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The Changing Importance of Standardized Tests

Updated: Apr 3, 2023

The last few weeks saw Columbia University and the College of William and Mary make standardized tests ‘optional’ for an indefinite period.

This news follows the NCAA's elimination of standardized test requirements for athletes and continued releases from colleges across the country extending test optional practices . Because of this, we thought it would be a good time to revisit the subject of standardized tests and their importance, which we believe is more complex than people think.

The reality is that only 4% of colleges that use the Common Application require standardized tests and that over 1600 schools (and the vast majority of schools that people can name) are test ‘optional’ and considered likely to extend their test optional policies if they have not already done so. There are many ways schools have benefited from having ‘optional’ policies over the past few years and the language around test optional policy is pretty convincing on most college websites.

For many parents and students, what they are told by their college admissions officer and what they see about test optional policies when visiting college websites tends to be very comforting. The language from the Brown University and Wesleyan University websites are good examples of this.

Brown- "Students who do not submit test scores should be assured that they will not be disadvantaged in our admission process, and we will look to other aspects of the application, from course grades and curricular rigor to insight from counselors and teachers, to assess academic preparation."

Wesleyan-'"Whether or not students share standardized test results, the admission committee will faithfully fulfill its commitments to carefully considering complete applications in their respective contexts and making the most informed decisions possible."

In addition to being highly selective schools as it relates to the number of applicants they accept, both Brown and Wesleyan are well known for their open curriculum. Open curriculum is a policy that allows students to take only the courses they are interested in and focus on their specific majors without much in the way of core requirements. With their flexible curriculums, both Brown and Wesleyan would seem to be types of schools that would look beyond standardized tests and focus on the breadth of the applicant’s experience. That said, their data is less than convincing with the vast majority of the most recent classes of both schools ( 2022-23 data) being made up of students who submitted standardized test results…81% in the case of Brown and 76% in the case of Wesleyan.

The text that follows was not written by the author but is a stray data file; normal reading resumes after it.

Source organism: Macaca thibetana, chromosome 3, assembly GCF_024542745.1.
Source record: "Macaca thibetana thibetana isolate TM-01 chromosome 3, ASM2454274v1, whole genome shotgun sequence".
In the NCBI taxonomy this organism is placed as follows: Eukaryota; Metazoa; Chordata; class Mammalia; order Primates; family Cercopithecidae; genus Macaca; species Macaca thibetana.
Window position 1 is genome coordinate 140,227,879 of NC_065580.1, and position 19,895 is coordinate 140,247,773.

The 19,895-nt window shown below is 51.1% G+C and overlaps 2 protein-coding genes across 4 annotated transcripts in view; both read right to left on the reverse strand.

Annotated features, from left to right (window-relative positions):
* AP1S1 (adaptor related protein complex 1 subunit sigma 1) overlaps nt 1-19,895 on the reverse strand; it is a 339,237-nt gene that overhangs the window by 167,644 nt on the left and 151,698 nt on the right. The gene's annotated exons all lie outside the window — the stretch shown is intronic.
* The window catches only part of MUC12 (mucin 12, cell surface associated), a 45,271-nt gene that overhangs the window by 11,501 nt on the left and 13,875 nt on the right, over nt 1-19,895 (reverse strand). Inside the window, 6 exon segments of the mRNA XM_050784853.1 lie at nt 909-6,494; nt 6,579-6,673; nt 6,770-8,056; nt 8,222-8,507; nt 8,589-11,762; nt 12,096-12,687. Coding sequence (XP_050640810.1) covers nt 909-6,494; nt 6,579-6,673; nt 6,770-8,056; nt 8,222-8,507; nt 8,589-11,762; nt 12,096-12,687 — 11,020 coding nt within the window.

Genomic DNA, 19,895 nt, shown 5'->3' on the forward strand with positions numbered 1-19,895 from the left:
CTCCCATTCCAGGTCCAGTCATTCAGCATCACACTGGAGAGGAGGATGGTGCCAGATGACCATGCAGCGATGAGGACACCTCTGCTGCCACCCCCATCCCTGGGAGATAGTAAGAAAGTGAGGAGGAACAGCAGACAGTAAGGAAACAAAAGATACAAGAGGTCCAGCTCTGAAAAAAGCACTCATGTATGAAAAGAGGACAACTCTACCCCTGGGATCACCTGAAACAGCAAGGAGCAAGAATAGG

The truth is that Brown and Wesleyan do look at multiple parts of the application and it is fair to say that students who have high test scores often have other attractive characteristics. Yet, it would seem that submitting scores at both schools is a potential advantage and certainly something applicants should think seriously about doing.

While they admittedly have a potential bias Compass Education Group, a tutoring company, assembled data last year showing test optional schools like Amherst, Davidson, Emory, Notre Dame and Boston College at least twice as likely to accept students who had submitted test scores versus those that had not.

Some families who are aware of the above-mentioned data have a different but no less serious potential problem. Their problem is the aggressive pursuit of standardized test results and taking tests repeatedly with the belief that good results are an even bigger boost to candidates than they were a few years ago because many of their peers do not submit them. Unfortunately, despite the promises of test prep services there is no reliable data that shows significant increases in test results due to using these services. Importantly, in a world where students have limited time, adding aggressive test prep can hurt grades and extracurriculars due to less student focus. The truth is more complex than simply assuming all schools secretly value standardized tests as many excellent schools do truly seem to value them less with under 50% of their students in the most recent data releases (2022-23) submitting them. Richmond at 40%, Northeastern at 44% and Claremont McKenna at 45% stand out as examples.

In the data assembled by Compass Group, Swarthmore, Tufts, and Vanderbilt would also seem to show no favoritism to standardized test submitters.

Our belief is that the truth is somewhere in between. As more colleges have taken a holistic approach to admissions the application criteria of colleges are increasingly different. This is because schools have their own formulas and their own processes, impacted by an increasingly large number of factors that they value in very school specific ways. What this means is that while there is no general practice students can follow as it relates to test submission they can benefit by narrowing their list of target schools earlier and knowing their schools test related admissions data. Understanding the right approach to each college is how students can enhance their odds and use their time wisely during the admissions process.

The data is available for families to form a coherent strategy around standardized testing but for those that would like some help, we are available.


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